It seems, in Australia at least, that we have pretty quickly moved from a situation where a few months ago you probably didn’t know anyone who had actually had Covid, to now, if you haven’t had it yourself, then your neighbours and work colleagues probably have.
I have had quite a few emails in the past few weeks from runners who are concerned and wondering how they should resume training post Covid.
I have listened to a few podcasts on this topic and the thing that jumps out is that no one really has a reliable and exact answer to anything Covid-related. It is too new, and evolving too quickly for there to be any accurate answers you can rely on.
If anyone wants to listen to a good, honest, up-to-date, and science-based discussion on the topic – this is the one I would recommend – https://peterattiamd.com/covid-19-current-state-omicron/
It isn’t specifically related to runners but has good information on everything Covid-related.
Post Covid – should you continue training or rest it out?
I am not an expert, but over the past month, I have received a lot of feedback from physio clients that I treat and runners that I coach. It seems that people’s Covid symptoms can vary quite a lot, from a sniffly nose right through to a very bad flu, but most runners I have heard from, regardless of their initial symptoms, experience a lot of fatigue when they first get back to training.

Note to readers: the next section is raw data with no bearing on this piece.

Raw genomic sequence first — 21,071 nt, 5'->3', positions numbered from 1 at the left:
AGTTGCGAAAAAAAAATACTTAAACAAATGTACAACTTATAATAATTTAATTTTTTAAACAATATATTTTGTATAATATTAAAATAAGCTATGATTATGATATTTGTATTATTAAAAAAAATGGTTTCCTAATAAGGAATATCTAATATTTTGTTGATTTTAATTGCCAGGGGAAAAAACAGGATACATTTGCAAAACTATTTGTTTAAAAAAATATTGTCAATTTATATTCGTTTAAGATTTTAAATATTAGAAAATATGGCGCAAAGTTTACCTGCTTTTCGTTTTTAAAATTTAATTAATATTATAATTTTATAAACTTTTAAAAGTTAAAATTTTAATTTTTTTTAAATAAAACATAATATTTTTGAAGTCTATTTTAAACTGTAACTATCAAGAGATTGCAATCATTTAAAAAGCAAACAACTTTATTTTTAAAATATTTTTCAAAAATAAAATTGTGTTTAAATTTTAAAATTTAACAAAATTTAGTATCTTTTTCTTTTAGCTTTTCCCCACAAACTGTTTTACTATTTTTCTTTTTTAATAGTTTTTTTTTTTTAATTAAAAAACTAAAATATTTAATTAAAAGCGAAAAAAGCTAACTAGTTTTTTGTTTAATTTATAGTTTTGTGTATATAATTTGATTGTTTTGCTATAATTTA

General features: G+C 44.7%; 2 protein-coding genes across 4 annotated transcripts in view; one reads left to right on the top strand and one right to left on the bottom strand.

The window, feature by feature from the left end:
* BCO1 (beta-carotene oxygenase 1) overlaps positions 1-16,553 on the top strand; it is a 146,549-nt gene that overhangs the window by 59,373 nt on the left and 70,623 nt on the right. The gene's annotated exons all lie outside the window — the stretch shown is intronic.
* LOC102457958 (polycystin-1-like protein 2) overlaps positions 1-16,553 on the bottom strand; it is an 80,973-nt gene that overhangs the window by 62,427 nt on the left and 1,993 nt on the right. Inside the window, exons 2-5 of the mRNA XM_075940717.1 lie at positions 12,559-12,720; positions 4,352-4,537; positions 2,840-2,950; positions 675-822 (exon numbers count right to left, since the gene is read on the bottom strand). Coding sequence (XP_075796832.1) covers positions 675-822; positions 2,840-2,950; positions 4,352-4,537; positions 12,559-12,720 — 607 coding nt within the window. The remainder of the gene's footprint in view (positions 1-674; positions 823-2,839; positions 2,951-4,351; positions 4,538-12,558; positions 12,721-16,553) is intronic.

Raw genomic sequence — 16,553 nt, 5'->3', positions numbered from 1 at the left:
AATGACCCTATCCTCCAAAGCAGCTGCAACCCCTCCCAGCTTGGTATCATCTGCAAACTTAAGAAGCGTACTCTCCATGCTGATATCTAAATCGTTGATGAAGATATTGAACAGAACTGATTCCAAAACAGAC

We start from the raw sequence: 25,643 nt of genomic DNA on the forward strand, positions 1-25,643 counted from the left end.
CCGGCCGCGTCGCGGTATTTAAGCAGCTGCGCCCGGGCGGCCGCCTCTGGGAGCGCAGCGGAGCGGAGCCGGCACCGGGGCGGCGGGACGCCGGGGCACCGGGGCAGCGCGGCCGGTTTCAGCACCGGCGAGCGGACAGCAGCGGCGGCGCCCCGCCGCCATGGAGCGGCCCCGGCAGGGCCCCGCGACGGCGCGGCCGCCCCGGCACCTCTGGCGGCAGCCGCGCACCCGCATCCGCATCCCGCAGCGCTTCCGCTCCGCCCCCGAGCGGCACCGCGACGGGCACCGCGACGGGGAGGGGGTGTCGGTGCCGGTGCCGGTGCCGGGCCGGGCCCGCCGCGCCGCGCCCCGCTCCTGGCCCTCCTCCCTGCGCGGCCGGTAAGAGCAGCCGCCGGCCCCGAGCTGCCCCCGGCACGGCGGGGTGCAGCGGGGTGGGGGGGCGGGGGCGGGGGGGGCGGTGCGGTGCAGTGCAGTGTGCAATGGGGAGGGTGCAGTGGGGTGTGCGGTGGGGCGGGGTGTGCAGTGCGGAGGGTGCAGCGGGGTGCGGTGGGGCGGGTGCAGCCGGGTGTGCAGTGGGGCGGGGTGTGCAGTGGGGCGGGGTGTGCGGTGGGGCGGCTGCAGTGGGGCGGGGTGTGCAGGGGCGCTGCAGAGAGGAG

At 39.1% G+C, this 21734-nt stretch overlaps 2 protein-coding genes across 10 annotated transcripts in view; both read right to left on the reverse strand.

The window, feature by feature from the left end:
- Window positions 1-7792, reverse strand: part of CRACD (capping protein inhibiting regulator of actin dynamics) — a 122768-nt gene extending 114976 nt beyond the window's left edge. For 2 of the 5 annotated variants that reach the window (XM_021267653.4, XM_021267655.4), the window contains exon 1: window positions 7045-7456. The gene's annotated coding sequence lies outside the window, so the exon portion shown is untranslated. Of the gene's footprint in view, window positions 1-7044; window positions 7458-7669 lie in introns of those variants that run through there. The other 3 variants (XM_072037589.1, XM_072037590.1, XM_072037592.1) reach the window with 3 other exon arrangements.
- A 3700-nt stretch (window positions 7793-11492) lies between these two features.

Depending on what events you have coming up, and your current level of fitness, this fatigue issue and not knowing whether to train through it, is causing a lot of stress and anxiety.
My advice, and again – I am not an expert – is to err on the side of caution.
A week of easy short 15 – 30 minute walks with a bit of stretching, rolling and some short strength workouts is probably a good amount of training for the first week of recovery.
The following week could be a few low heart rate (Z2) runs with the longest one being 60 minutes, plus some strength, stretching and rolling work.
Hopefully you are back to something like normal, but this will vary widely from person to person depending on your symptoms. You need to listen to your body, and train accordingly. Have as many easy weeks as you need to make a proper recovery.
It doesn’t matter whether you are the fittest you have ever been and don’t want to lose it, or whether you feel like you are running behind schedule and want to play catch up on a training plan – your best option is to allow time for your body to recover as quickly and fully as you can.
That means going easy on the training, sleeping well, eating well and trying not to become too stressed about things that are outside your control.
Here are some tips from nutritionist Tamara Madden on how to boost your immune system.
When you are feeling better working on your base fitness is a great place to start.